Gender Pay Gap in Nursing
As with other careers, there’s a disparity of income between men and women in the healthcare industry. What is perplexing; however, is that nursing has traditionally been a female dominated industry, and today there’s many more female physicians than there have been in the past. Why do women still earn less than men in the medical field today? Ironically, in an industry that cares for the health of people.
How Much More Do Males Earn?
In 1963, President John F. Kennedy signed the Equal Pay Act. At the time, women made less than 60 percent of each dollar a man made. Today, the average woman makes 70-80 percent of each dollar made by their male counterparts. Unfortunately, in most cases, women haven’t received more compensation than men in their careers.
Perhaps women are making less because they’re more likely to work less, in order to care for their families. But, women are also more content with caring for their patients than making money, so shouldn’t their pay increases reflect this dedicated work ethic? In an effort to help women eliminate the wage gap, here are some of the reasons male nurses and doctors make more money, and some strategies for women to emulate this behavior.
Men Are More Likely to Seek Higher Education
In the nursing field, men comprise approximately 6 percent of nursing positions. However, there is a larger concentration of men who are nurse specialists. In order to specialize in a field, a nurse has to receive higher education.
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Men are more likely to earn a degree as a Registered Nurse (RN) than a Licensed Practical Nurse (LPN), or earn their Bachelor of Science in Nursing Degree (BSN). Likewise, men are more likely than women to get their Master’s Degree in Nursing, as well. The higher the degree, the higher the wages. So, get your butts back to school, ladies.
This is one factor that female nurses can easily overcome. If they seek higher education, they too can earn more money. The Gwynedd Mercy University graduate nursing school is an example of a nursing school that doesn’t discriminate based of gender, and offers graduate degrees to help all nurses excel in their chosen health fields.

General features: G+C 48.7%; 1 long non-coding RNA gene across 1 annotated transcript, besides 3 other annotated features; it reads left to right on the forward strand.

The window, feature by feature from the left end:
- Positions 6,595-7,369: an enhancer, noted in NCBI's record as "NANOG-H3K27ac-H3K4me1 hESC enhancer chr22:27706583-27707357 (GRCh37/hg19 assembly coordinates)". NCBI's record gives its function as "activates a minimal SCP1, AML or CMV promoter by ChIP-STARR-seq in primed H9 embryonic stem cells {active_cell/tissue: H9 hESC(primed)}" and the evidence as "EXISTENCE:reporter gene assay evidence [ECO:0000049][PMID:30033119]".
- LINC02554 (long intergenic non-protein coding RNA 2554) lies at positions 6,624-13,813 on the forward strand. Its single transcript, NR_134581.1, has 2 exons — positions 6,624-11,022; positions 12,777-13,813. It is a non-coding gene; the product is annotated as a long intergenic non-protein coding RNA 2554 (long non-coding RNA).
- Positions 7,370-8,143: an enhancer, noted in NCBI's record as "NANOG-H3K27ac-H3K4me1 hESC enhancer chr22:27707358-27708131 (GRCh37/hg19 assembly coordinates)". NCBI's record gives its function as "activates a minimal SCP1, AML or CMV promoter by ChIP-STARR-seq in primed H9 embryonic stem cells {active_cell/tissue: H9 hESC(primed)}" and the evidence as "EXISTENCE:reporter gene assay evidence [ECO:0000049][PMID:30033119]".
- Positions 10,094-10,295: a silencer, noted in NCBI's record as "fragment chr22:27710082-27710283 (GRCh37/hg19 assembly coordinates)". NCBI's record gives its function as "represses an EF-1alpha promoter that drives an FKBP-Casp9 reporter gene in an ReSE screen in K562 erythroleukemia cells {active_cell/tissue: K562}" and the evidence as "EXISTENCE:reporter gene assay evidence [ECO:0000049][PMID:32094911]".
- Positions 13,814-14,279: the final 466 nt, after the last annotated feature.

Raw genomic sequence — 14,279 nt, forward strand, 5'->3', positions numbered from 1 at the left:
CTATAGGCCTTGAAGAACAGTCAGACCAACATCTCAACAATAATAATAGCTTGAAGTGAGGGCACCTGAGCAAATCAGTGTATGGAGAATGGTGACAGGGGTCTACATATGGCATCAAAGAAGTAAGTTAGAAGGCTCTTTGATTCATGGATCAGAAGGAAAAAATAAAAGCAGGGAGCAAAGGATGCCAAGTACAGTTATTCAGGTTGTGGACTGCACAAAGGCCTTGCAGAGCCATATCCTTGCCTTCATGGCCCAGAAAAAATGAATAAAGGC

Men Are More Likely to Negotiate Higher Salaries
Ladies, ask for a raise. While it’s not true in every case, men are more likely to negotiate better wages than women. This could be a factor in the wage gap of nurses. A female nurse may be more likely to accept an offer, rather than negotiate herself a greater wage increase.
Women are More Likely Than Men to Work Less Hours
Maternity leave and family care often result in time off from work. This results in less money earned. Men are more likely than women to take on extra shifts, and work more overtime than women. If a female nurse has a family to care for, it often falls on her shoulders to take time off should a child falls ill.
Economic Recession Created Health Care Jobs
During the economic recession, female-dominated health care jobs increased, and the jobs which were typically male-dominated decreased. This resulted in more men choosing health care as a profession.
Nurses in the Military are Typically Men
Although there are many female military personnel in health care positions, males do dominate the field. Military health care workers earn higher wages than nonmilitary workers. They also receive financial incentives, including repayment of student loans, housing, and insurance benefits.
It’s important to note that the pay gap between male and females isn’t limited to nursing. Women, in all fields, are urged to apply for better paying position, and push ahead with their careers. It would benefit more women to negotiate higher pay rates, and spend more time networking, serving on committees, and attending conferences which may push their career forward.